Academic journal article Romanian Journal of Political Science

When the East Goes West: Romanian Migrants in Italy or How to Deal with Mobility Issues in the EU 27

Academic journal article Romanian Journal of Political Science

When the East Goes West: Romanian Migrants in Italy or How to Deal with Mobility Issues in the EU 27

Article excerpt

I. INTRODUCTION

Central as it is to the common market, as one of the four fundamental freedoms of the Union, the free movement of persons has proved somewhat more problematic than the others (Postelnicu, 2007). This may be in part because 'people raise security and welfare implications in a way that goods do not' (Barnard 2007: 252).The Eastern enlargement has brought wide concerns related to the potential economic and social effects in the older EU states. Recent legislation in Italy has gravely obstructed the implementation of EU rights concerning free movement and residence, while bringing to the surface some of the wider problems connected to the management of migration and mobility in the EU 27 context.

The violent murder of Giovanna Reggiani in November 2007 by a Romanian citizen of Roma origin sent Italian public opinion into flames and highlighted the widely believed connection between immigration and crime. From that moment on the topic received intensive coverage, leading to a general criminalization of immigrants and in particular those of Romanian and especially of Roma origin. A 'Romania emergency' was installed, as it was called by Walter Veltroni, the mayor of Rome at that time (Wagner 2009: 11). The theme was also picked up by the right-wing coalition in the elections of spring 2008, which is said to owe its victory particularly to its strong anti-immigrant discourse. Immediately after coming to power the new government resolved to fulfil its promises and approved the 'security package', a set of legislative decrees meant to deal with the increased number of migrants and especially with those (mostly irregular) migrants living in settlements around Italian cities. De facto, the package targeted the Romanian community in Italy (and within it, the Roma), which is currently the largest foreign group in the country and which is generally believed to be responsible for the increase in crime rates.

The package seems to be one of the strictest policy reactions to migration since Italy has become a receiving country. In addition, its measures cover several categories of migrants, including internal EU movers and in fact contradicting EU Directive 2004/38 on the right of EU citizens to move and reside freely within the Union. In this context, the question of migration management goes beyond the bilateral relation between Romania and Italy and becomes a matter of European relevance.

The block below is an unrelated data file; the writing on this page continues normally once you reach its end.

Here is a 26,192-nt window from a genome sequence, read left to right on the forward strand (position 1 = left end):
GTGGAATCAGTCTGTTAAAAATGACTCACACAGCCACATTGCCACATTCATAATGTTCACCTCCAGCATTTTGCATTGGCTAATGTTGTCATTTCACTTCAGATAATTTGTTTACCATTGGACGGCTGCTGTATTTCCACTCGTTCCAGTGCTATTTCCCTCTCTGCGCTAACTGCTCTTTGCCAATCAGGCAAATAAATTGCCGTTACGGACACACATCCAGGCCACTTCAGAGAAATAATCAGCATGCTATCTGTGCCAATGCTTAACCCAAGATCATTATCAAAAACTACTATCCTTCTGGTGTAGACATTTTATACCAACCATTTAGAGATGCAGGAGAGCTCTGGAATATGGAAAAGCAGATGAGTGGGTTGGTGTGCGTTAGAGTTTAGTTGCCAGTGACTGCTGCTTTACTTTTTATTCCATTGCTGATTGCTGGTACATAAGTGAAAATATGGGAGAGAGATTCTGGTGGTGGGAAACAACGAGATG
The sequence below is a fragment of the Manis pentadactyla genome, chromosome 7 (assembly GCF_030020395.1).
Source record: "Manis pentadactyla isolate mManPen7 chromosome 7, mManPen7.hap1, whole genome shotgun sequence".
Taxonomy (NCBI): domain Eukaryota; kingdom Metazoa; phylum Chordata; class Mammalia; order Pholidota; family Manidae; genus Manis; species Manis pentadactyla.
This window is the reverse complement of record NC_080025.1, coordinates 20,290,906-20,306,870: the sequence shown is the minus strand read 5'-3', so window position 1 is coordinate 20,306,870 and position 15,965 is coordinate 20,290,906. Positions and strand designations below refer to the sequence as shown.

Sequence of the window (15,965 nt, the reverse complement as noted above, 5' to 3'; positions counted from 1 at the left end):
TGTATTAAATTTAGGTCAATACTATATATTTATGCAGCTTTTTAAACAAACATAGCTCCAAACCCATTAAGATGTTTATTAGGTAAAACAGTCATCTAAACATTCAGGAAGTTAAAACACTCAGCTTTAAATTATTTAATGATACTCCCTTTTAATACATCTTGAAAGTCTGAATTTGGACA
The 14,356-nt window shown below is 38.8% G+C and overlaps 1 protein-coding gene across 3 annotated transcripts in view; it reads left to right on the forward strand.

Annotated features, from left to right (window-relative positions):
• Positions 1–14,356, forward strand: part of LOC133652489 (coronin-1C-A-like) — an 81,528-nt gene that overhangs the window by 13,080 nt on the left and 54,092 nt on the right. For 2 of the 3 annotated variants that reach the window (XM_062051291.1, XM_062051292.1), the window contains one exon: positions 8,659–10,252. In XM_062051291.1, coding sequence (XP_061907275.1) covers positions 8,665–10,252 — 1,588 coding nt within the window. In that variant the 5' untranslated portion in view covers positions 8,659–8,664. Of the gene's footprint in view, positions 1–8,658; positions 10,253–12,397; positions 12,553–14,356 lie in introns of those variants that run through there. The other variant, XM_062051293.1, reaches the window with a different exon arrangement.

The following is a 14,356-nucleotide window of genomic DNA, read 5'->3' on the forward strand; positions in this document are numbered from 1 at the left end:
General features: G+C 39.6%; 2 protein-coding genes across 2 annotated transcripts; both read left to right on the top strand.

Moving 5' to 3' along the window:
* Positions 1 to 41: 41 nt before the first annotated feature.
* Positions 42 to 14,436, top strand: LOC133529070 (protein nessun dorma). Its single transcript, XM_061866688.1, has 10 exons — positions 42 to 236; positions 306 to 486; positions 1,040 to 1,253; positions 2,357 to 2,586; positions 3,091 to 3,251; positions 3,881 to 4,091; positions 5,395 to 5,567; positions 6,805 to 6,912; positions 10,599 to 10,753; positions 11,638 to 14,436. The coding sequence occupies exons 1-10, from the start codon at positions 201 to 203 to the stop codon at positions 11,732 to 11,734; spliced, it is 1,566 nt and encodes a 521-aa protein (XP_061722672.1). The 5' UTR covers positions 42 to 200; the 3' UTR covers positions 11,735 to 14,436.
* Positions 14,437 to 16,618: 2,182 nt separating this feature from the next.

The following paper will analyze the Italian 'security package' within the framework of EU mobility and it will look in particular at its implications for Romanian individuals in Italy in their capacity as EU citizens. The paper is based on a mixed qualitative and quantitative approach. Starting from an analysis of official data regarding migration flows into Italy and various accounts of migration management in the country it will continue with a review of internal and EU legislation to determine the fit of the 'security package' with the European framework. In addition, semi-structured interviews with migration experts and policy makers acquainted with the crisis have helped the author paint a more vivid picture of the implications of this national crisis on the wider European scene.

II. EXPLAINING MOBILITY

1. The EU Legislative Framework for the Freedom of Movement

Much of the debate on modern migration has been built around a state-centred perspective, which deems the migrant as a 'threat' to the status-quo (Joppke 1998). From here stem two distinct views on migration: one concerned with immigration and the policies that regulate the entry and stay of migrants; and the second focusing on the immigrants, or rather their integration in host societies once they are within the borders of the polity (in Lahav and Guiraudon 2006: 203). Or, as Sasse and Thielemann frame it, there is a tension between a security-based and a rights-based approach (2005). Recently, new perspectives are challenging the traditional stance, by invoking 'transnational' (Faist 2000) and 'post-national' trends and identities (Soysal 1994) as a result of globalization and accompanying phenomena (see also Sassen 1996). …

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